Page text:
232 F2d 214 Weyl-Zuckerman Company v. Commissioner of Internal Revenue

232 F.2d 214




No. 14785.

United States Court of Appeals Ninth Circuit.

March 27, 1956.

David Livingston, San Francisco, Cal., for petitioner.

H. Brian Holland, Asst. Atty. Gen., Robert N. Anderson, George F. Lynch, John J. Kelley, Jr., Special Assts. to Atty. Gen., for respondent.

Before McALLISTER, POPE and CHAMBERS, Circuit Judges.


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This is a petition to review a decision of the Tax Court reported at 23 T.C. 841 which sets forth the salient facts in the case. The decision turns upon that court's finding and conclusion as to the purpose and effect of a series of transactions whereby the petitioner corporation, which held certain lands, conveyed those lands together with the mineral rights thereunder to its wholly owned subsidiary at its original cost. This transfer which occurred on June 27, 1946, was by standard form of bargain and sale deed. At that time the mineral rights under the land had a zero basis to petitioner. In December, 1946, after a sale of the company's mineral rights under this and other land had been arranged by petitioner, the mineral rights under the tract conveyed June 27, 1946, were declared as a dividend by the subsidiary and reconveyed to the petitioner. As the value of these gas rights at that time was $230,000, and as the sale was consummated thereafter, petitioner asserts that the reacquisition of the mineral rights in this manner gave it a stepped-up basis equal to $230,000 with the result that no gain was realized on the sale.


The Tax Court found that when petitioner made the June 27, 1946 transfer without reserving the mineral rights therefrom, it intended to recapture the mineral rights as it later did. It held that the transfer of the mineral rights was not bona fide; that no business purpose was served or intended, and that the round trip of the rights from parent to subsidiary and back to the parent company was for the sole purpose of attempting to obtain a stepped-up basis for a contemplated sale.


As appears from the Tax Court's opinion, the evidence before that court disclosed a long and complicated series of transfers between the petitioner, the subsidiary mentioned, and another company known as Holly Sugar Corporation, and covering not only the tract here involved but other parcels of land nearby or adjoining. The surface of these tracts was used for the farming operations of the various companies involved, but the mineral rights, mainly valuable for gas, were under lease to Standard Oil Company. Some of these transfers were of surface rights only. Some followed dividends merely passing mineral rights; and some were in exercise of options on mineral rights only.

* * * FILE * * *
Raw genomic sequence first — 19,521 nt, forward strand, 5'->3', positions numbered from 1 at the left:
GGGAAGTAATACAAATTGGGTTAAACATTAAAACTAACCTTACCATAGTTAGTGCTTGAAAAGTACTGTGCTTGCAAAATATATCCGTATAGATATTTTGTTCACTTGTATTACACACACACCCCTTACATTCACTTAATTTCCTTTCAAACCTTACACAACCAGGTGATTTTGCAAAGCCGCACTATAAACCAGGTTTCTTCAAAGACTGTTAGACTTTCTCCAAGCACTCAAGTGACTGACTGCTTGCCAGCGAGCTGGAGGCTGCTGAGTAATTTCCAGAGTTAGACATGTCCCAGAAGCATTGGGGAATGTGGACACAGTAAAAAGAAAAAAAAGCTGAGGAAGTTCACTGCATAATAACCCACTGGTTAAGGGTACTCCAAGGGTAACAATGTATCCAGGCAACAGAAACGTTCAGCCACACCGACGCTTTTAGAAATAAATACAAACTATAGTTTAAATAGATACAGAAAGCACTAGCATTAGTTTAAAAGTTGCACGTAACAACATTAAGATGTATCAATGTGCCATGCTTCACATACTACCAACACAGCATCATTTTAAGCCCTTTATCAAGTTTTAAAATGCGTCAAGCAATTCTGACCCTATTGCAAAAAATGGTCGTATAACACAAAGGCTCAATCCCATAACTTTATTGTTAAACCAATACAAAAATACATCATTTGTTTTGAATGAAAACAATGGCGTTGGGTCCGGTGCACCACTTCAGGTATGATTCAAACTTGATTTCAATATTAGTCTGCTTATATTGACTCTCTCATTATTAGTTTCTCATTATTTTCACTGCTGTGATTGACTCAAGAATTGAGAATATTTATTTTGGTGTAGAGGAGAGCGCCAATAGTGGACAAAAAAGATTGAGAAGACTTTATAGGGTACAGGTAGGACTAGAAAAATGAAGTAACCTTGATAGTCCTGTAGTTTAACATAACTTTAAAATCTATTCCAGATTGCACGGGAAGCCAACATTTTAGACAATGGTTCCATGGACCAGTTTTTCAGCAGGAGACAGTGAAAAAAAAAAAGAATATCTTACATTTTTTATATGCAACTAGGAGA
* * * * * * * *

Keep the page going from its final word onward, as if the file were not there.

The president of the subsidiary company, who was also manager of the petitioner, testified at length with respect to all these transfers, and the reasons for them. He also testified, as did an officer of Standard Oil Company, respecting the negotiations which proceeded first unsuccessfully, and later to effect, looking toward sale of the mineral rights to Standard.


Petitioner contends that there is wanting any evidence to sustain the Tax Court's finding of lack of business purpose, and a contrived arrangement. It argues that this finding was merely an inference drawn by the court from facts which were either stipulated, admitted, or undisputed. Hence, we are told, we may freely draw our own inference from these facts, for we are not here required to give to mere inferences the deference usually required to be given the lower court's findings when those are based on conflicting testimony.


We are of the opinion that the so-called inferences drawn from other facts were still findings of fact within the meaning of Rule 52(a), 28 U.S.C.A., as extended to cases from the Tax Court. Grace Bros. v. Commissioner, 9 Cir., 173 F.2d 170, 173, 176. Here the evidence showed a pattern of transfers which separated surface from mineral rights. The transfer to the subsidiary here preceded a contemplated mortgage to a bank, which was to cover surface rights only. In evaluating the significance, or lack of significance of prior unsuccessful negotiations for sale of mineral rights, the significance or lack of significance of the separation of surface and mineral rights in other transfers, and the validity of the reasons stated in oral testimony for not excluding the mineral rights in the transfer here questioned, the Tax Court was making a finding of fact as truly as a court or jury makes a finding of fact when it makes a determination that the proven conduct of a personal injury defendant has added up to negligence. Cf. United States v. Fotopulos, 9 Cir., 180 F.2d 631, 636. We recognized this in Grace Bros. v. Commissioner, supra [173 F.2d 176] where we said of a Tax Court finding: "And in arriving at a particular conclusion, the trier of facts must take into consideration all the circumstances proved in the case and draw from them such legitimate inferences as the occasion warrants." We think the Tax Court's finding was one of fact. Its opinion convinces us that it not only gave proper consideration to all the circumstances proved in the case but also arrived at the proper conclusion. Hence we affirm that Court's decision.